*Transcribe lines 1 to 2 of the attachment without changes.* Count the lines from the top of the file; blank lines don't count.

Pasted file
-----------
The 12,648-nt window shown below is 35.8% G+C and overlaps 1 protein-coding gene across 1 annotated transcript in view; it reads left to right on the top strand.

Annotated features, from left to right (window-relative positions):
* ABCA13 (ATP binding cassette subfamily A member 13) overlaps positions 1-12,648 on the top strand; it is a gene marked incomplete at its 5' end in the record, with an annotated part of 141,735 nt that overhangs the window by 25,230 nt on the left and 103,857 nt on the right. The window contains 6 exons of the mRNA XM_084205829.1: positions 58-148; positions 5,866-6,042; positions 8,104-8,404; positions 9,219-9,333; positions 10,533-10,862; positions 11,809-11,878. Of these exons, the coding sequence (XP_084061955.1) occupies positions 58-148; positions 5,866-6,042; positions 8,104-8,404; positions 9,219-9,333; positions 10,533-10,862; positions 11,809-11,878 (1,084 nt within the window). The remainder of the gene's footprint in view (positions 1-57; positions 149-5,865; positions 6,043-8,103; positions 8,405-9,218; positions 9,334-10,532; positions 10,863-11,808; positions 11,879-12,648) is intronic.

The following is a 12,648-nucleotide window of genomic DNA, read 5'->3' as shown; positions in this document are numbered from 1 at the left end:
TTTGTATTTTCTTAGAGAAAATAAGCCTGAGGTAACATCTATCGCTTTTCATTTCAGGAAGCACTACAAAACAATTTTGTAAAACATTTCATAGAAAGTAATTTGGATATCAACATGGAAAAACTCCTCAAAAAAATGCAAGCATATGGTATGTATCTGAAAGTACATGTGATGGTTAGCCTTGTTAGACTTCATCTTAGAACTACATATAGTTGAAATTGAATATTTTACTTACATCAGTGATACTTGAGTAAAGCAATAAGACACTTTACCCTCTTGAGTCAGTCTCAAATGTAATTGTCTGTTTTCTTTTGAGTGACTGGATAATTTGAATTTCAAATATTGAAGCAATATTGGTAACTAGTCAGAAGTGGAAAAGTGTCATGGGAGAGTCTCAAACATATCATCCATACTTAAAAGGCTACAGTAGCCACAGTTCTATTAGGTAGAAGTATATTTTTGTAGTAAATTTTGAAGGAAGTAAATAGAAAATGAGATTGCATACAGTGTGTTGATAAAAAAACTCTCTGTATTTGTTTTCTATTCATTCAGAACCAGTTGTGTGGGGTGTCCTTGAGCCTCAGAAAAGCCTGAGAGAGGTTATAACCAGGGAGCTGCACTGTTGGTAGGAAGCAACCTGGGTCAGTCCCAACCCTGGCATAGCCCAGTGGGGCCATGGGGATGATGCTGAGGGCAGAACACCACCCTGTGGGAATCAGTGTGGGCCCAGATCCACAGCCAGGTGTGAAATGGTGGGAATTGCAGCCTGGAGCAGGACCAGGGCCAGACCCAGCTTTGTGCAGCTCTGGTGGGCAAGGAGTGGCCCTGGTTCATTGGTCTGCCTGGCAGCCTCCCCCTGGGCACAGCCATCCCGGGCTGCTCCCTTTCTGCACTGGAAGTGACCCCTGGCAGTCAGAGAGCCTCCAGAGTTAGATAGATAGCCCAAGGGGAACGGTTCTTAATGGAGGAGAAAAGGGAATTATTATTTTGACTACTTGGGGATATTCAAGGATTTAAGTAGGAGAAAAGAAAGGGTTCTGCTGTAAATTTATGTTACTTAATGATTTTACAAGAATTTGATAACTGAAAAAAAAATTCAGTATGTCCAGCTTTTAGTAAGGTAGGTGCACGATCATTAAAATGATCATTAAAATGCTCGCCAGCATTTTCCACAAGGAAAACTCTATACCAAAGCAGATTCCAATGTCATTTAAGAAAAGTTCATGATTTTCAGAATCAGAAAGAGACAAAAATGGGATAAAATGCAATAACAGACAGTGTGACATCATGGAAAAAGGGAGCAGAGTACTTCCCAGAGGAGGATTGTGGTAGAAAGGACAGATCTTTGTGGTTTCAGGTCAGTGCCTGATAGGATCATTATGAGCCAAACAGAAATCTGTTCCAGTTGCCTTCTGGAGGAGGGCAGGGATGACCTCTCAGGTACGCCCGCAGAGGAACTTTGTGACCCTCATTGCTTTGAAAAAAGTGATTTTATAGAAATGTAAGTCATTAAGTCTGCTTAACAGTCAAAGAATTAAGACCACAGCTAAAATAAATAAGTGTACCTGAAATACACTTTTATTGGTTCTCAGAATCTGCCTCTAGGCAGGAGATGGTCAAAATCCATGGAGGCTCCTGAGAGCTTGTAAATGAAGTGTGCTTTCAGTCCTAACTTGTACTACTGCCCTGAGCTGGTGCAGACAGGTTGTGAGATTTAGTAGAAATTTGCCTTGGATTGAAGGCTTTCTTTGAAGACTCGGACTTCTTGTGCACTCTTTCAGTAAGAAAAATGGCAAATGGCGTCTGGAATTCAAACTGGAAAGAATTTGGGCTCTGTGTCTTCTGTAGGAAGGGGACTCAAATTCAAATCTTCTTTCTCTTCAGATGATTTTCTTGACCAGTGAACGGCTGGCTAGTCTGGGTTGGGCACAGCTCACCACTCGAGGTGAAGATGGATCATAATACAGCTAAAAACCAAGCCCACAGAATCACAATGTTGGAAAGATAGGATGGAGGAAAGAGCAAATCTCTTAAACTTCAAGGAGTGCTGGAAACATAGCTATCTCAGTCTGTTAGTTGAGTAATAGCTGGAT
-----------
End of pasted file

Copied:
The 12,648-nt window shown below is 35.8% G+C and overlaps 1 protein-coding gene across 1 annotated transcript in view; it reads left to right on the top strand.

Annotated features, from left to right (window-relative positions):